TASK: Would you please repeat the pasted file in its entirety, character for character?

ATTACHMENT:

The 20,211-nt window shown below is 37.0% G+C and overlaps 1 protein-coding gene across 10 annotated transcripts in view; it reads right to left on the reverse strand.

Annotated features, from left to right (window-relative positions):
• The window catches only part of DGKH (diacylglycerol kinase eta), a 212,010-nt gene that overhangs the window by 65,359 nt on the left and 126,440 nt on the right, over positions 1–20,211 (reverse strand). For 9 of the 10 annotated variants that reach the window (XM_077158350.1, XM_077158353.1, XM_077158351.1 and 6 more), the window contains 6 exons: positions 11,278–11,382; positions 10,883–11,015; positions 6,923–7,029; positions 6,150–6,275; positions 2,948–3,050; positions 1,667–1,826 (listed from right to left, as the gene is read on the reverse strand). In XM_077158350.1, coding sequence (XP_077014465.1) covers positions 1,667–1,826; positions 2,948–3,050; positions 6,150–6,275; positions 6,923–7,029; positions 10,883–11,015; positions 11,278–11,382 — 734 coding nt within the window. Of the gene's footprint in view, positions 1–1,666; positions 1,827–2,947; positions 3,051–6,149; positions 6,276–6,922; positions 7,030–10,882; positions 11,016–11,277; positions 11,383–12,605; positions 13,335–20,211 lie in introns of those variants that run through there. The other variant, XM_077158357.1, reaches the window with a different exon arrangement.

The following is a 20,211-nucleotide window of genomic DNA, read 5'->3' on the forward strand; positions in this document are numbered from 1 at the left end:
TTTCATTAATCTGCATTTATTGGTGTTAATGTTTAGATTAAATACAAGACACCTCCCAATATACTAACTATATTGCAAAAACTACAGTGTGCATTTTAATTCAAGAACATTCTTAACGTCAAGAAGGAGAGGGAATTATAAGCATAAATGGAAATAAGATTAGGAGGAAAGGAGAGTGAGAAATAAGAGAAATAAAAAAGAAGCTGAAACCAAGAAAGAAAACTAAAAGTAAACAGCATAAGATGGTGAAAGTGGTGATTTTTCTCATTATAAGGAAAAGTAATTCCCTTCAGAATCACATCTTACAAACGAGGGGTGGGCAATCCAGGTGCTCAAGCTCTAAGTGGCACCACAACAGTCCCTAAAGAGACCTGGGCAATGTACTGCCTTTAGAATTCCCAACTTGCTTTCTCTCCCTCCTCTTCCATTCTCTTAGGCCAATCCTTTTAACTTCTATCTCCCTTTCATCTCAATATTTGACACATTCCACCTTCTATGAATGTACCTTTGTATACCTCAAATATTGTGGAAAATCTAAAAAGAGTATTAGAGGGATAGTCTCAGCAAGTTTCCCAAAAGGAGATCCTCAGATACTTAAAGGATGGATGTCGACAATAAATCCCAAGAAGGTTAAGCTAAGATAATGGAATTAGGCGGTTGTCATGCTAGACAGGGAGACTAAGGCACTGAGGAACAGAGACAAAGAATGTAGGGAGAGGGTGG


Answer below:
The 20,211-nt window shown below is 37.0% G+C and overlaps 1 protein-coding gene across 10 annotated transcripts in view; it reads right to left on the reverse strand.

Annotated features, from left to right (window-relative positions):
• The window catches only part of DGKH (diacylglycerol kinase eta), a 212,010-nt gene that overhangs the window by 65,359 nt on the left and 126,440 nt on the right, over positions 1–20,211 (reverse strand). For 9 of the 10 annotated variants that reach the window (XM_077158350.1, XM_077158353.1, XM_077158351.1 and 6 more), the window contains 6 exons: positions 11,278–11,382; positions 10,883–11,015; positions 6,923–7,029; positions 6,150–6,275; positions 2,948–3,050; positions 1,667–1,826 (listed from right to left, as the gene is read on the reverse strand). In XM_077158350.1, coding sequence (XP_077014465.1) covers positions 1,667–1,826; positions 2,948–3,050; positions 6,150–6,275; positions 6,923–7,029; positions 10,883–11,015; positions 11,278–11,382 — 734 coding nt within the window. Of the gene's footprint in view, positions 1–1,666; positions 1,827–2,947; positions 3,051–6,149; positions 6,276–6,922; positions 7,030–10,882; positions 11,016–11,277; positions 11,383–12,605; positions 13,335–20,211 lie in introns of those variants that run through there. The other variant, XM_077158357.1, reaches the window with a different exon arrangement.

The following is a 20,211-nucleotide window of genomic DNA, read 5'->3' on the forward strand; positions in this document are numbered from 1 at the left end:
TTTCATTAATCTGCATTTATTGGTGTTAATGTTTAGATTAAATACAAGACACCTCCCAATATACTAACTATATTGCAAAAACTACAGTGTGCATTTTAATTCAAGAACATTCTTAACGTCAAGAAGGAGAGGGAATTATAAGCATAAATGGAAATAAGATTAGGAGGAAAGGAGAGTGAGAAATAAGAGAAATAAAAAAGAAGCTGAAACCAAGAAAGAAAACTAAAAGTAAACAGCATAAGATGGTGAAAGTGGTGATTTTTCTCATTATAAGGAAAAGTAATTCCCTTCAGAATCACATCTTACAAACGAGGGGTGGGCAATCCAGGTGCTCAAGCTCTAAGTGGCACCACAACAGTCCCTAAAGAGACCTGGGCAATGTACTGCCTTTAGAATTCCCAACTTGCTTTCTCTCCCTCCTCTTCCATTCTCTTAGGCCAATCCTTTTAACTTCTATCTCCCTTTCATCTCAATATTTGACACATTCCACCTTCTATGAATGTACCTTTGTATACCTCAAATATTGTGGAAAATCTAAAAAGAGTATTAGAGGGATAGTCTCAGCAAGTTTCCCAAAAGGAGATCCTCAGATACTTAAAGGATGGATGTCGACAATAAATCCCAAGAAGGTTAAGCTAAGATAATGGAATTAGGCGGTTGTCATGCTAGACAGGGAGACTAAGGCACTGAGGAACAGAGACAAAGAATGTAGGGAGAGGGTGG